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Posts Tagged ‘Ray Riescher

Ops Driven Dev

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In The Agile Flywheel, colleague Ray Riescher describes how velocity in dev drove corresponding velocity in ops:

Scrum set the flywheel in motion and caused the rest of the IT process life cycle to respond.  ITIL’s processes still form the solid core of service support and we’ve improved the processes’ capability to handle intense work velocity. The organization adapted by developing unprecedented speed in the ability to deliver production fixes and to solve root cause problems with agility.

From what I gleaned yesterday in the O’Reilly Velocity conference I believe the tables are turning. Ops, or at least web ops, will soon drive development.

The reason for my saying so is quite simple: the breadth and depth of forthcoming web analytics unveiled in the conference. This is not “just” about Google making website performance part of their ranking algorithm. Everything related to web performance will soon be analyzed mercilessly under the “make the web faster” mantra. Dev will need to respond to analytics from operations with an unprecedented speed. For most practical purposes analytics run in ops will dictate the speed for dev.

The phenomenon actually goes beyond performance aspects. To be able to implement changes quickly, dev will need to be very good in ensuring the quality of fast changes. While quality has many dimensions to it, the most applicable one is test coverage. There is no way to change the code quickly without a comprehensive automated test suite.

The first step toward dev meeting the required speed is described in the post How to Initiate a Devops Project:

For a devops project, start by establishing the technical debt of the software to be released to operations. By so doing you build the foundations for collaboration between development and operations through shared data. In the devops context, the technical debt data form the basis for the creation and grooming of  a unified backlog which includes various user stories from operations.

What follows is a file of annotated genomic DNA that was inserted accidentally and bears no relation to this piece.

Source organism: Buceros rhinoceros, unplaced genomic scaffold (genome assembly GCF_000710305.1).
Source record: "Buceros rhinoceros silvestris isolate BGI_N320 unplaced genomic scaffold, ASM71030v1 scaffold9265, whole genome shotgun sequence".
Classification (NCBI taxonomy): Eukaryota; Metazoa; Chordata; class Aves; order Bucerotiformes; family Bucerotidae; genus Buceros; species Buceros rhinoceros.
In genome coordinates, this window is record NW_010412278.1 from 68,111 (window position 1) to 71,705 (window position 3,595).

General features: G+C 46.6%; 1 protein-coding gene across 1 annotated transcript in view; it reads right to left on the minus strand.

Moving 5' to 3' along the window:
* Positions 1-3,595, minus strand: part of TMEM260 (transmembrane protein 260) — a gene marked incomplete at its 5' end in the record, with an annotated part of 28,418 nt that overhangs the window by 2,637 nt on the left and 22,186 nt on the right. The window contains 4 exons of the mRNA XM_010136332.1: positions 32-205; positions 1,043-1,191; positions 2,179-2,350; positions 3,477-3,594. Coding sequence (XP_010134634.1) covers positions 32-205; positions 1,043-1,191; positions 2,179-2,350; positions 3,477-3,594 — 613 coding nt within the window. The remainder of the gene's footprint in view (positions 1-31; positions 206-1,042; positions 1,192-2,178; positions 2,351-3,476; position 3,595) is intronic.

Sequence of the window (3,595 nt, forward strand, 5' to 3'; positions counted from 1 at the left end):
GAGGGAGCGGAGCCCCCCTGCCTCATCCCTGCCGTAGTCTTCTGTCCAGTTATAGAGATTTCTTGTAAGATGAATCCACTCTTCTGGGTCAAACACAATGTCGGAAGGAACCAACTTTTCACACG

I would actually go one step further and suggest including technical debt criteria in the release process. The code is not accepted unless the technical debt per line of code is below a certain pre-set level such as $2. The criteria, of course, can be refined to include specific criteria for the various components of technical debt such as coverage, complexity or duplication. For example, unit test coverage in excess of 70% could be established as a technical debt criterion.

Once such release criteria are established, the metaphorical flywheel starts turning in an opposite direction to that described in The Agile Flywheel. With technical debt criteria embedded in the release process, the most straightforward way for dev to meet these criteria is to use the very same criteria as integral part of the build process. The scheme for so doing in given in the following chart:

One last recommendation: don’t wait till Velocity 2011 to start on the path described above. Velocity 2010 already provides plenty of actionable insights to warrant starting now. Just take a look at the web site.

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Written by israelgat

June 24, 2010 at 7:55 am

The Agile Flywheel

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Readers of The Agile Executive have been exposed to the “All In!” strategy used by Erik Huddleston to transform the software engineering process at Inovis and make it uniquely streamlined. In this post we follow up on the original discussion of the subject to explore the effect of Agile on IT Operations. As the title implies, Agile at Inovis served as a flywheel which created the momentum required to transform IT Operations and blend the best of Agile with the best of ITIL.

This guest post was written by Ray Riescher – a Six Sigma Black Belt, Agile evangelist and a business process change agent. Ray is currently responsible for business process management and IT governance at Inovis, a  leading provider of business-to-business (B2B) e-commerce services, in Alpharetta, GA